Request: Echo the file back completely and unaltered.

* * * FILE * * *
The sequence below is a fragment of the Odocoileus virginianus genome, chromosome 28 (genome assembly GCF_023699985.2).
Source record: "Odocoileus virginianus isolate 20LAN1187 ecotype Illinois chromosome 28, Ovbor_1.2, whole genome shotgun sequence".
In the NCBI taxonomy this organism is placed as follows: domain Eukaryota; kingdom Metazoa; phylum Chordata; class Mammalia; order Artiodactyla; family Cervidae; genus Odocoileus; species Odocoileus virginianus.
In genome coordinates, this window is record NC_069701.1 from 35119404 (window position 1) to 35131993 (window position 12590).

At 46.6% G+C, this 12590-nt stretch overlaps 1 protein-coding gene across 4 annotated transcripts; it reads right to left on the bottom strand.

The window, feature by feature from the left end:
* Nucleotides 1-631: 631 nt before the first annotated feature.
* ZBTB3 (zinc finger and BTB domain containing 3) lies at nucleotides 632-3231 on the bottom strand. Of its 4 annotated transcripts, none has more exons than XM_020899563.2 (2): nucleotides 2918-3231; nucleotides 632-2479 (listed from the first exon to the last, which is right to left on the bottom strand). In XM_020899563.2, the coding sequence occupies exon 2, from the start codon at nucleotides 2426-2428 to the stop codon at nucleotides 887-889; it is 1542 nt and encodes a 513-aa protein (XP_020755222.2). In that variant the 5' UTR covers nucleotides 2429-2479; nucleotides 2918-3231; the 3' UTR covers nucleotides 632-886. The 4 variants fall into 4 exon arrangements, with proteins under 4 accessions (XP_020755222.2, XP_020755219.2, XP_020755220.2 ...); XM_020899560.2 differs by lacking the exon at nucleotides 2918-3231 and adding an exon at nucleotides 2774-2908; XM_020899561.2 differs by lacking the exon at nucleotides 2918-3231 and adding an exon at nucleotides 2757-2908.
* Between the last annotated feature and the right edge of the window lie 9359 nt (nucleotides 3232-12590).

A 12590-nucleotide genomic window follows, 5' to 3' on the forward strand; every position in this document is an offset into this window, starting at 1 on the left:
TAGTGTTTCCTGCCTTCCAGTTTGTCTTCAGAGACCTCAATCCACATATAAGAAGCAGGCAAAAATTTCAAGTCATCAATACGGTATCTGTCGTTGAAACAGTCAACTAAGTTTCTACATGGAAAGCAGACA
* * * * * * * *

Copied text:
The sequence below is a fragment of the Odocoileus virginianus genome, chromosome 28 (genome assembly GCF_023699985.2).
Source record: "Odocoileus virginianus isolate 20LAN1187 ecotype Illinois chromosome 28, Ovbor_1.2, whole genome shotgun sequence".
In the NCBI taxonomy this organism is placed as follows: domain Eukaryota; kingdom Metazoa; phylum Chordata; class Mammalia; order Artiodactyla; family Cervidae; genus Odocoileus; species Odocoileus virginianus.
In genome coordinates, this window is record NC_069701.1 from 35119404 (window position 1) to 35131993 (window position 12590).

At 46.6% G+C, this 12590-nt stretch overlaps 1 protein-coding gene across 4 annotated transcripts; it reads right to left on the bottom strand.

The window, feature by feature from the left end:
* Nucleotides 1-631: 631 nt before the first annotated feature.
* ZBTB3 (zinc finger and BTB domain containing 3) lies at nucleotides 632-3231 on the bottom strand. Of its 4 annotated transcripts, none has more exons than XM_020899563.2 (2): nucleotides 2918-3231; nucleotides 632-2479 (listed from the first exon to the last, which is right to left on the bottom strand). In XM_020899563.2, the coding sequence occupies exon 2, from the start codon at nucleotides 2426-2428 to the stop codon at nucleotides 887-889; it is 1542 nt and encodes a 513-aa protein (XP_020755222.2). In that variant the 5' UTR covers nucleotides 2429-2479; nucleotides 2918-3231; the 3' UTR covers nucleotides 632-886. The 4 variants fall into 4 exon arrangements, with proteins under 4 accessions (XP_020755222.2, XP_020755219.2, XP_020755220.2 ...); XM_020899560.2 differs by lacking the exon at nucleotides 2918-3231 and adding an exon at nucleotides 2774-2908; XM_020899561.2 differs by lacking the exon at nucleotides 2918-3231 and adding an exon at nucleotides 2757-2908.
* Between the last annotated feature and the right edge of the window lie 9359 nt (nucleotides 3232-12590).

A 12590-nucleotide genomic window follows, 5' to 3' on the forward strand; every position in this document is an offset into this window, starting at 1 on the left:
TAGTGTTTCCTGCCTTCCAGTTTGTCTTCAGAGACCTCAATCCACATATAAGAAGCAGGCAAAAATTTCAAGTCATCAATACGGTATCTGTCGTTGAAACAGTCAACTAAGTTTCTACATGGAAAGCAGACA